I was inspired by this post called "Only fast languages are interesting" to look at the problem he suggests (sum'ing a couple of million numbers from a vector) in Haskell and compare to his results.

I'm a Haskell newbie so I don't really know how to time correctly or how to do this efficiently, my first attempt at this problem was the following. Note that I'm not using random numbers in the vector as I'm not sure how to do in a good way. I'm also printing stuff in order to ensure full evaluation.

```
import System.TimeIt
import Data.Vector as V
vector :: IO (Vector Int)
vector = do
let vec = V.replicate 3000000 10
print $ V.length vec
return vec
sumit :: IO ()
sumit = do
vec <- vector
print $ V.sum vec
time = timeIt sumit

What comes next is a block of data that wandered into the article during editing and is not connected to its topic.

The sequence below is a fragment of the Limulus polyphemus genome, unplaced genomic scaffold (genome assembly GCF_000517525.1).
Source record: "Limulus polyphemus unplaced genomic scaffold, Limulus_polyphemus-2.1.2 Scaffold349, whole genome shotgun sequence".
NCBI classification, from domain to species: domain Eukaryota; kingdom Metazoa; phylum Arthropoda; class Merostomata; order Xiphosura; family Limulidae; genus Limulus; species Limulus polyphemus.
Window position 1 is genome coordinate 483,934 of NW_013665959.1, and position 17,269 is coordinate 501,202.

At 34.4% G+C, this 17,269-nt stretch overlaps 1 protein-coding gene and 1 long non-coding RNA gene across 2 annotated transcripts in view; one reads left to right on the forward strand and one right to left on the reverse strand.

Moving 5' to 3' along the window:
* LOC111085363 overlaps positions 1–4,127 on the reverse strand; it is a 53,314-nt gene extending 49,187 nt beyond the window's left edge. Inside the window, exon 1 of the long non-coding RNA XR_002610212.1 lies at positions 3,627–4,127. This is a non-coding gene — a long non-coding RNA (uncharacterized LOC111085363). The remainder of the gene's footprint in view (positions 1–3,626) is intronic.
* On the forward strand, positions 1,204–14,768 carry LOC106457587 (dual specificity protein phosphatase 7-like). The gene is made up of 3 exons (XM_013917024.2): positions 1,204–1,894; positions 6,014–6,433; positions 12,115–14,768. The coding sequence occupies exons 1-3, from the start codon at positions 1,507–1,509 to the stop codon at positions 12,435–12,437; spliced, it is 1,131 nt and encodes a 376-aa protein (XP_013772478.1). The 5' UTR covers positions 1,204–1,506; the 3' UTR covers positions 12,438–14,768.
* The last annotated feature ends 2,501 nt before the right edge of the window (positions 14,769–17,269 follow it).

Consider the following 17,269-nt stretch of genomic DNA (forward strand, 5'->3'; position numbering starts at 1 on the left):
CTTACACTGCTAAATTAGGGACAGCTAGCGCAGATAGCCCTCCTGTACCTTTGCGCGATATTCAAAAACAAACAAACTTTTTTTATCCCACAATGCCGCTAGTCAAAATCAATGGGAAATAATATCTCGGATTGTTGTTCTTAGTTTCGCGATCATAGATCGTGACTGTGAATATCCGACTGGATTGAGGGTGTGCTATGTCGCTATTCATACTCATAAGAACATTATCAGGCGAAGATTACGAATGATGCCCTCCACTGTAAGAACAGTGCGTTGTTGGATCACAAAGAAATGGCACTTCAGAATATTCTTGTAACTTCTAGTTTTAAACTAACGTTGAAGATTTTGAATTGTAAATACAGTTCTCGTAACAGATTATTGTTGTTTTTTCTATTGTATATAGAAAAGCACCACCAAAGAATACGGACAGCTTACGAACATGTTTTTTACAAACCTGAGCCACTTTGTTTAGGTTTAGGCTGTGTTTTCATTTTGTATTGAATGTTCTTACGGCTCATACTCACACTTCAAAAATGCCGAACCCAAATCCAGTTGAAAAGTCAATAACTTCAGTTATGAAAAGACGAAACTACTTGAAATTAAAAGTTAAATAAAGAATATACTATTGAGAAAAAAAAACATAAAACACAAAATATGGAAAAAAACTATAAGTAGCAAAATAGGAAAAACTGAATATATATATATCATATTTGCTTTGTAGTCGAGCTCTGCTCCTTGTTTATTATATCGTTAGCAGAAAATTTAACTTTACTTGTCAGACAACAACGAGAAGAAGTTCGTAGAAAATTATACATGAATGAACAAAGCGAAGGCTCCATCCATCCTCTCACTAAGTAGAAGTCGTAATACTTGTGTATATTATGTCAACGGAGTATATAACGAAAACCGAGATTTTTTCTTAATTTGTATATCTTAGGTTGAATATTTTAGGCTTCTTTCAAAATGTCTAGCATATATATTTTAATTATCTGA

```

Loading this up in GHCI and running `time`

tells me that it took about 0.22s to run for 3 million numbers and 2.69s for 30 million numbers.

Compared to the blog authors results of 0.02s and 0.18s in Lush it's quite a lot worse, which leads me to believe this can be done in a better way.

Note: The above code needs the package TimeIt to run. `cabal install timeit`

will get it for you.

`ique`

, check out the excellent tutorial on the use of the`vector`

package: haskell.org/haskellwiki/Numeric_Haskell:_A_Vector_Tutorial – applicative Dec 1 '11 at 12:07